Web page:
Professor Elizabeth (Beth) Armstrong has always been passionate about working with people who have suffered brain injuries and other neurological disorders. It was this passion that led Professor Armstrong to explore the apparent underrepresentation of Aboriginal clients on clinical rehabilitation caseloads across the country. Her work as a clinical speech pathologist in Sydney, onto her PhD in language recovery, establishing the first Master of Speech Pathology course in NSW at Macquarie University, finally brought her to ECU to establish the Bachelor of Speech Pathology. Working at ECU provided Professor Armstrong with the networks to both Aboriginal and non-Aboriginal researchers and clients she needed to develop her critical research journey.
Aboriginal and Torres Strait Islander Australians experience acquired brain injury (ABI) - stroke and traumatic brain injury - with much greater frequency than non-Aboriginal Australians. Yet few Aboriginal people access rehabilitation services, and little is known about their experiences of stroke and traumatic brain injury and short- or long-term outcomes.
Professor Armstrong leads a national multidisciplinary team of Aboriginal and non-Aboriginal researchers in a unique program of applied research to support Aboriginal Australians living with an ABI. Their work aims to better support Aboriginal Australians experiencing an ABI by working in partnership with health providers to identify their needs and build workforce capacity.
Professor Armstrong was inspired by Aboriginal brain injury survivors and their families providing stories of their experiences in a previous state-wide project entitled Missing Voices. Incorporating recommendations from these stories, her team has developed a number of projects to assist Aboriginal brain injury survivors who felt they were not able to access rehabilitation services and often felt that they had to recover ‘on their own.’ In addition, this program of research has raised awareness of the effects of brain injury among Aboriginal communities and Aboriginal health organisations and has given a voice to Aboriginal Australians in the discussion surrounding the need for more culturally secure health services. The research to date has led to the training of over 150 Aboriginal health workers and 300 health professionals in the fields of allied health, medicine and nursing.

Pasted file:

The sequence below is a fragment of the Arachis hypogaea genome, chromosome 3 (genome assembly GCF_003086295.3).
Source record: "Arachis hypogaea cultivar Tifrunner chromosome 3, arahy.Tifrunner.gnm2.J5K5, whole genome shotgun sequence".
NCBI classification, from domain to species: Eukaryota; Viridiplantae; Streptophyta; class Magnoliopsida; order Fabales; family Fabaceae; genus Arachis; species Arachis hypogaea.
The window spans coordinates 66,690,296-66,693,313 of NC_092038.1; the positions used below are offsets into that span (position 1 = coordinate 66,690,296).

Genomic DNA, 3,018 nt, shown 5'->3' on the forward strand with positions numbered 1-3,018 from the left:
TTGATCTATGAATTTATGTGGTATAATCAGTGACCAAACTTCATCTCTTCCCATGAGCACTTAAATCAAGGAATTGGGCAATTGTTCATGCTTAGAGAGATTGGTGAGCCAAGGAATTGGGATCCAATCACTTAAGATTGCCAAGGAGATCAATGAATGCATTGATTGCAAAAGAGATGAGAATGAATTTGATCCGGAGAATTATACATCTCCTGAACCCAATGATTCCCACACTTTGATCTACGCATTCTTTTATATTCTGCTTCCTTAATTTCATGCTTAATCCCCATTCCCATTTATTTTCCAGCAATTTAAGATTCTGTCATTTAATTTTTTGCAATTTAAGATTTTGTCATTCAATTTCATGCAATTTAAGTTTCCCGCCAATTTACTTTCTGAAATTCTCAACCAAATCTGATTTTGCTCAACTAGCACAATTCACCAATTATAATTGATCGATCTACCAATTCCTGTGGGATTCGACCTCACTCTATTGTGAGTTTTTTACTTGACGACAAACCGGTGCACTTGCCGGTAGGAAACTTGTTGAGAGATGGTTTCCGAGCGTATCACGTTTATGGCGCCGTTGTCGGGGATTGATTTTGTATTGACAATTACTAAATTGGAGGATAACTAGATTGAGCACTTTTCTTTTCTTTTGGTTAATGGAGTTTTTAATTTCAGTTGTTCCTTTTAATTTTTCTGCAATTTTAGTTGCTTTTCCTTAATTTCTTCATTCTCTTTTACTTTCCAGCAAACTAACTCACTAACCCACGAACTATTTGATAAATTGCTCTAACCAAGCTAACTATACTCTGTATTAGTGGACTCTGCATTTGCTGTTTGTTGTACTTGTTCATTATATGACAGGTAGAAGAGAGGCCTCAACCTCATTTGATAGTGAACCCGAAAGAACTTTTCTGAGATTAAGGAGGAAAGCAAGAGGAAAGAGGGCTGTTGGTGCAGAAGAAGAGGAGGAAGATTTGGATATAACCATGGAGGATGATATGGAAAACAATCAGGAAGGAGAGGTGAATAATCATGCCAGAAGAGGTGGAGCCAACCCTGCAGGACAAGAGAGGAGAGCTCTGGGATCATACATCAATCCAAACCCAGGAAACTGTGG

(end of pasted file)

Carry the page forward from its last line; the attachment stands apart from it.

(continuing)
While Professor Armstrong’s research portfolio is extensive, below she shares with us two of her research projects involving Aboriginal Australians who have suffered an ABI to highlight her focus on meaningful research with real-world impact.
‘Healing Right Way’ is a randomized control trial that is working to improve the quality of life of Aboriginal Australians who have suffered an ABI, through the provision of improved rehabilitation services. This program focuses on providing cultural training for hospital staff and employing Aboriginal Brain Injury Coordinators who are based in the community to provide support to impacted families.
Brain Injury Yarning Circles
In partnership with Geraldton Regional Aboriginal Medical Service and Moorditj Koort Aboriginal Health and Wellness Centre in Perth, Professor Armstrong and her team are establishing and evaluating the first support groups for Aboriginal brain injury survivors and their families to encourage social and emotional wellbeing and ultimately improve health outcomes.
When asked what advice she would give to ECU researchers thinking about conducting research with Aboriginal and Torres Strait Islander people and communities, Beth said:
“Connection and collaboration with local Aboriginal communities is essential for all research endeavours. Research must be rooted in issues and topics identified by communities as being of value. Hence, there is a lot of preliminary work that must be undertaken before a research project is formulated and commenced. There needs to be ongoing attention to the cultural security of the project and ongoing feedback from community is essential. Planned, clear benefits to community must be present from the outset of any project. The project’s consultation processes, and strict ethical approvals required will draw attention to how and whether the project meets requirements in this regard.”
For more information on the Healing Right Way project, visit the School of Medical and Health Sciences Research webpage.
For advice on who may be able to assist you in developing and refining your research at Kurongkurl Katitjin, contact ECU Research Services at email@example.com.
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